Reading log: January 2011

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Books acquired: “The Drawn Blank Series,” Bob Dylan; “We’ll Always Have Paris,” Ray Bradbury.

Books read: “Tarzan of the Apes,” Edgar Rice Burroughs; “The Insidious Dr. Fu Manchu,” Sax Rohmer; “A Tapestry of Life: The World of Millard Sheets,” Janet Blake and Tony Sheets; “The Polysyllabic Spree,” Nick Hornby; “Bright Orange for the Shroud,” John D. MacDonald; “Exploring Form: John Edward Svenson, An American Sculptor,” David Svenson.

How’s your New Year’s so far? Mine’s been busy, if burying your nose in books while sitting immobile qualifies. I read six, not a bad start for 2011, in which I’ll again attempt to read 50 books or more, mostly long-ago acquisitions that have gone unread.

It’ll be the usual hodge-podge approach involving idiosyncratic choices, and of no practical use to anyone, really, but despite occasional thoughts of giving up this monthly chronicle I decided to keep it going at least another year. Sharing these bulletins of my progress spurs me to continue reading and allows you hardcore bookfolk to comment about your own bookishness, voyeuristically peep at mine and perhaps feel superior from time to time at my lame choices. (Next month I’ll be a ripe target.)

Still, it’s a new year, and I’ve already shaken things up by stacking my books for the photo. Shocking. For continuity I also arranged them in the usual on-their-backs posture.

I started the year off with the first in the “Tarzan” series. Parts of this book will seem familiar even if you’ve never read it: the English boy raised by an ape, fighting for supremacy among his tribe, teaching himself to read. But the part where he learns French, or the climax in the wilds of Wisconsin (!), are undreamt-of in Johnny Weissmuller’s world. The plot is steeped in coincidences, but as pulp literature, full of action, emotion and a whiff of grandeur, this is hard to beat.

I’ve been curious about the Fu Manchu series since reading Marvel’s Master of Kung Fu comic (in which the son of Fu Manchu teams with an aged Sir Denis Nayland Smith to thwart his pop’s schemes) back in the ’70s. In “Insidious,” the first book, the climaxes every 20 pages make for an unsatisfying read, as do the yellow peril stereotypes. On the other hand, Fu is a great pre-Bond villain and the intensity is almost feverish. A flawed pulp classic.

“Polysyllabic” collects Hornby’s book columns from The Believer magazine. A Believer-reading friend thinks Hornby’s pieces are self-indulgent, and I can’t say the analyses added many books to my must-buy list (although he did make me want to read “David Copperfield”). But gathered together, these columns chart the highs and lows of a reading life. Also, they’re laugh-out-loud funny. Hornby takes books seriously, but not reading, and not himself. His pieces, by the way, are a model for these blog posts but are much longer, not to mention much better.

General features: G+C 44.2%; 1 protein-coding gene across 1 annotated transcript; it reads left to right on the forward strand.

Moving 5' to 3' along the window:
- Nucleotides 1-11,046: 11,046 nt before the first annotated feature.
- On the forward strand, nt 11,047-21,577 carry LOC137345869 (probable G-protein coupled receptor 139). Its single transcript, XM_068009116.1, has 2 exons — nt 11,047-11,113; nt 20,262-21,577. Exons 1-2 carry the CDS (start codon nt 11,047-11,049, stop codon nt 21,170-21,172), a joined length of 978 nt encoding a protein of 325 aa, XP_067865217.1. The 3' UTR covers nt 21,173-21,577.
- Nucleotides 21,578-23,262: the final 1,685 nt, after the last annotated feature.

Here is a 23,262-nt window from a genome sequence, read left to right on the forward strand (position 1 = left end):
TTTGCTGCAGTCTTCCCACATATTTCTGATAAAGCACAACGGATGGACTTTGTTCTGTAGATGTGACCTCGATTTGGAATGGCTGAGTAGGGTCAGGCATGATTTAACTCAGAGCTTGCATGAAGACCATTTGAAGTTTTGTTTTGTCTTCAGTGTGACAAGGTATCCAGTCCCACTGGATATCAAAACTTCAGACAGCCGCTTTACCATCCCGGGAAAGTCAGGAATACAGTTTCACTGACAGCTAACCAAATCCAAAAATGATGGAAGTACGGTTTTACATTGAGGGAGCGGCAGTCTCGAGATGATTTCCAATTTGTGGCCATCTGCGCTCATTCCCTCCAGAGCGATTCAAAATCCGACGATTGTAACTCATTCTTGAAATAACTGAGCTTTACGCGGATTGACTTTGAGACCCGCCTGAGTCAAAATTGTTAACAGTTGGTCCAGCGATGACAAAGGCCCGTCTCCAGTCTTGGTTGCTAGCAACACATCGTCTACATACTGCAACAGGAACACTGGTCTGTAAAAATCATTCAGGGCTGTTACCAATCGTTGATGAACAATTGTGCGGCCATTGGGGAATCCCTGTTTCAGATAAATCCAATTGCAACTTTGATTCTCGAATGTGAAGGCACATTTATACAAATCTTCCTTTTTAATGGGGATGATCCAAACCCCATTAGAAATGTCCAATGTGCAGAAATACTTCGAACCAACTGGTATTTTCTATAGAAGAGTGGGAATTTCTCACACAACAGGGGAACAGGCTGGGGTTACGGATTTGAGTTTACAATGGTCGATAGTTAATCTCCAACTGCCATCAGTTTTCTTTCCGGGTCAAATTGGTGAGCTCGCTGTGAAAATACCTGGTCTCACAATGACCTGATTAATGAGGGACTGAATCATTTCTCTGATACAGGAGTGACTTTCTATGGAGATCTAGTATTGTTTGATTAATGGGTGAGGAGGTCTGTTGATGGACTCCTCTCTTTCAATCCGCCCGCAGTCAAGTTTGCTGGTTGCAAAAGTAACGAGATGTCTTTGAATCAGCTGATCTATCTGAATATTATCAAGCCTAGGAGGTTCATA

Next we come to two books about classic Inland Valley artists. “Tapestry,” produced for a retrospective at the L.A. County Fair in 2007, is a career-spanning collection of Sheets’ watercolors and oils with his most famous work, including the iconic “Angels Flight,” and many lesser-known paintings. The two essays, one by Sheets’ son, offer a helpful analysis and biography.

“Exploring Form” is a very readable biography of an iconoclastic sculptor from Montclair whose work includes maternal and animal subjects. A nice tribute to father from son with loads of photos.

“Bright Orange” is the sixth in the Travis McGee mystery series. A lot of series this month, eh? There are always a few gems of insight in any McGee book. Here’s one about communication: “A friend is someone to whom you can say any jackass thing that enters your mind. With acquaintances, you are forever aware of their slightly unreal image of you, and to keep them content, you edit yourself to fit. Many marriages are between acquaintances.” Settling into its Florida locale, the sixth McGee is the best so far.

By my standards, none of the above are ancient purchases. “Tarzan” may date to the ’90s, “Fu Manchu” and “Polysyllabic” to around ’05, “Bright Orange” to ’09 and the two artist books to last year.

What are you reading, and do you have any reading goals for 2011?

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  • http://www.hughcmcbride.com/blog hugh.c.mcbride

    *Six* books in the first month? OK, now you’re just showin’ off :-)